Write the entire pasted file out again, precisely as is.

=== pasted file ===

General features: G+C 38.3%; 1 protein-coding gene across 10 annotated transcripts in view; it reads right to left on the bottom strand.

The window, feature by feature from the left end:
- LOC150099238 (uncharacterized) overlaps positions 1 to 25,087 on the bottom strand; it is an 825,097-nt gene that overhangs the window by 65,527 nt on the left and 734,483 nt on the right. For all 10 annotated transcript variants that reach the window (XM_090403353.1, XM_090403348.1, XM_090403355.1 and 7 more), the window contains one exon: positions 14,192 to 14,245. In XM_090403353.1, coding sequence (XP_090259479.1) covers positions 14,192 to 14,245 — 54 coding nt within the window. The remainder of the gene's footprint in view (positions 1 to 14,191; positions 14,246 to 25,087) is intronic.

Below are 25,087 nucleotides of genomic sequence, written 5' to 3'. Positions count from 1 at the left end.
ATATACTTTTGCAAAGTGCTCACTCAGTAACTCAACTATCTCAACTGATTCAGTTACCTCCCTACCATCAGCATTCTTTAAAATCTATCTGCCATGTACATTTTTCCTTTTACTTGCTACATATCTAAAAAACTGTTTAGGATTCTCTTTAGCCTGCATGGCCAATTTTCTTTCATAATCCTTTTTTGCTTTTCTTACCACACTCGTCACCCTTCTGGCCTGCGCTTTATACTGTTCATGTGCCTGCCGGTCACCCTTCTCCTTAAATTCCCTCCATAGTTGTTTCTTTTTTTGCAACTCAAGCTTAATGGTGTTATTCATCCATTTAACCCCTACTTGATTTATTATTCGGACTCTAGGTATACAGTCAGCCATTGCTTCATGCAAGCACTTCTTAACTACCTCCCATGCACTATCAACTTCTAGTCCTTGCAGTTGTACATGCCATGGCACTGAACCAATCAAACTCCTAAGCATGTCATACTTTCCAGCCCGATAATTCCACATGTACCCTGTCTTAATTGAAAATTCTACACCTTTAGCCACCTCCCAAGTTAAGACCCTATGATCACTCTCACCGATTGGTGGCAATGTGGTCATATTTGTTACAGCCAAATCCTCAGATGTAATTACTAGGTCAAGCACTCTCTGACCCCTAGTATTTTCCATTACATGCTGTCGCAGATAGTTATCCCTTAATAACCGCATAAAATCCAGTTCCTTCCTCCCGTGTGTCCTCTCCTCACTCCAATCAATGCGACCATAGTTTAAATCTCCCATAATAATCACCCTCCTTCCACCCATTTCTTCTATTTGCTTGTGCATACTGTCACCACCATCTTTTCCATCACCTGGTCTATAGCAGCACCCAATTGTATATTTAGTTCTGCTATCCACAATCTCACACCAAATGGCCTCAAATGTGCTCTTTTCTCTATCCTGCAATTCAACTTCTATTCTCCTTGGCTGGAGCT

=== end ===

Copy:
General features: G+C 38.3%; 1 protein-coding gene across 10 annotated transcripts in view; it reads right to left on the bottom strand.

The window, feature by feature from the left end:
- LOC150099238 (uncharacterized) overlaps positions 1 to 25,087 on the bottom strand; it is an 825,097-nt gene that overhangs the window by 65,527 nt on the left and 734,483 nt on the right. For all 10 annotated transcript variants that reach the window (XM_090403353.1, XM_090403348.1, XM_090403355.1 and 7 more), the window contains one exon: positions 14,192 to 14,245. In XM_090403353.1, coding sequence (XP_090259479.1) covers positions 14,192 to 14,245 — 54 coding nt within the window. The remainder of the gene's footprint in view (positions 1 to 14,191; positions 14,246 to 25,087) is intronic.

Below are 25,087 nucleotides of genomic sequence, written 5' to 3'. Positions count from 1 at the left end.
ATATACTTTTGCAAAGTGCTCACTCAGTAACTCAACTATCTCAACTGATTCAGTTACCTCCCTACCATCAGCATTCTTTAAAATCTATCTGCCATGTACATTTTTCCTTTTACTTGCTACATATCTAAAAAACTGTTTAGGATTCTCTTTAGCCTGCATGGCCAATTTTCTTTCATAATCCTTTTTTGCTTTTCTTACCACACTCGTCACCCTTCTGGCCTGCGCTTTATACTGTTCATGTGCCTGCCGGTCACCCTTCTCCTTAAATTCCCTCCATAGTTGTTTCTTTTTTTGCAACTCAAGCTTAATGGTGTTATTCATCCATTTAACCCCTACTTGATTTATTATTCGGACTCTAGGTATACAGTCAGCCATTGCTTCATGCAAGCACTTCTTAACTACCTCCCATGCACTATCAACTTCTAGTCCTTGCAGTTGTACATGCCATGGCACTGAACCAATCAAACTCCTAAGCATGTCATACTTTCCAGCCCGATAATTCCACATGTACCCTGTCTTAATTGAAAATTCTACACCTTTAGCCACCTCCCAAGTTAAGACCCTATGATCACTCTCACCGATTGGTGGCAATGTGGTCATATTTGTTACAGCCAAATCCTCAGATGTAATTACTAGGTCAAGCACTCTCTGACCCCTAGTATTTTCCATTACATGCTGTCGCAGATAGTTATCCCTTAATAACCGCATAAAATCCAGTTCCTTCCTCCCGTGTGTCCTCTCCTCACTCCAATCAATGCGACCATAGTTTAAATCTCCCATAATAATCACCCTCCTTCCACCCATTTCTTCTATTTGCTTGTGCATACTGTCACCACCATCTTTTCCATCACCTGGTCTATAGCAGCACCCAATTGTATATTTAGTTCTGCTATCCACAATCTCACACCAAATGGCCTCAAATGTGCTCTTTTCTCTATCCTGCAATTCAACTTCTATTCTCCTTGGCTGGAGCT